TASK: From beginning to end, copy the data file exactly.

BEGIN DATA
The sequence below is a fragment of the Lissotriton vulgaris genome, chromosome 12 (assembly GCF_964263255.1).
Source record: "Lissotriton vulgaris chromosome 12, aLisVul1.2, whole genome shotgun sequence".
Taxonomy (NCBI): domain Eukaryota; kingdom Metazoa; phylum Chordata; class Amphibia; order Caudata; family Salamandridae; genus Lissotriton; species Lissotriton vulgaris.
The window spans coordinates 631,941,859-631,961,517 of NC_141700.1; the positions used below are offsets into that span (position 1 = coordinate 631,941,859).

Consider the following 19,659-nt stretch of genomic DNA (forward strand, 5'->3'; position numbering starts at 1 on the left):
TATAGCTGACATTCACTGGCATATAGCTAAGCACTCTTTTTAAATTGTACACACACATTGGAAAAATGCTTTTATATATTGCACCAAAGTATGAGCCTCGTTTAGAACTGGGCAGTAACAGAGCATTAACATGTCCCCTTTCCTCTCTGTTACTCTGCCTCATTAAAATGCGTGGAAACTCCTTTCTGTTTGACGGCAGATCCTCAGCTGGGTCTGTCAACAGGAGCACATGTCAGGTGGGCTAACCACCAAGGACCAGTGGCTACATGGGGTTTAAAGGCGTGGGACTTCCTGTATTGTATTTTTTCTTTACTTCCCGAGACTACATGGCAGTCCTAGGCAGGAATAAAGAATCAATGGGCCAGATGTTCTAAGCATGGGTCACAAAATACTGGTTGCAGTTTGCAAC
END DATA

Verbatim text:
The sequence below is a fragment of the Lissotriton vulgaris genome, chromosome 12 (assembly GCF_964263255.1).
Source record: "Lissotriton vulgaris chromosome 12, aLisVul1.2, whole genome shotgun sequence".
Taxonomy (NCBI): domain Eukaryota; kingdom Metazoa; phylum Chordata; class Amphibia; order Caudata; family Salamandridae; genus Lissotriton; species Lissotriton vulgaris.
The window spans coordinates 631,941,859-631,961,517 of NC_141700.1; the positions used below are offsets into that span (position 1 = coordinate 631,941,859).

Consider the following 19,659-nt stretch of genomic DNA (forward strand, 5'->3'; position numbering starts at 1 on the left):
TATAGCTGACATTCACTGGCATATAGCTAAGCACTCTTTTTAAATTGTACACACACATTGGAAAAATGCTTTTATATATTGCACCAAAGTATGAGCCTCGTTTAGAACTGGGCAGTAACAGAGCATTAACATGTCCCCTTTCCTCTCTGTTACTCTGCCTCATTAAAATGCGTGGAAACTCCTTTCTGTTTGACGGCAGATCCTCAGCTGGGTCTGTCAACAGGAGCACATGTCAGGTGGGCTAACCACCAAGGACCAGTGGCTACATGGGGTTTAAAGGCGTGGGACTTCCTGTATTGTATTTTTTCTTTACTTCCCGAGACTACATGGCAGTCCTAGGCAGGAATAAAGAATCAATGGGCCAGATGTTCTAAGCATGGGTCACAAAATACTGGTTGCAGTTTGCAAC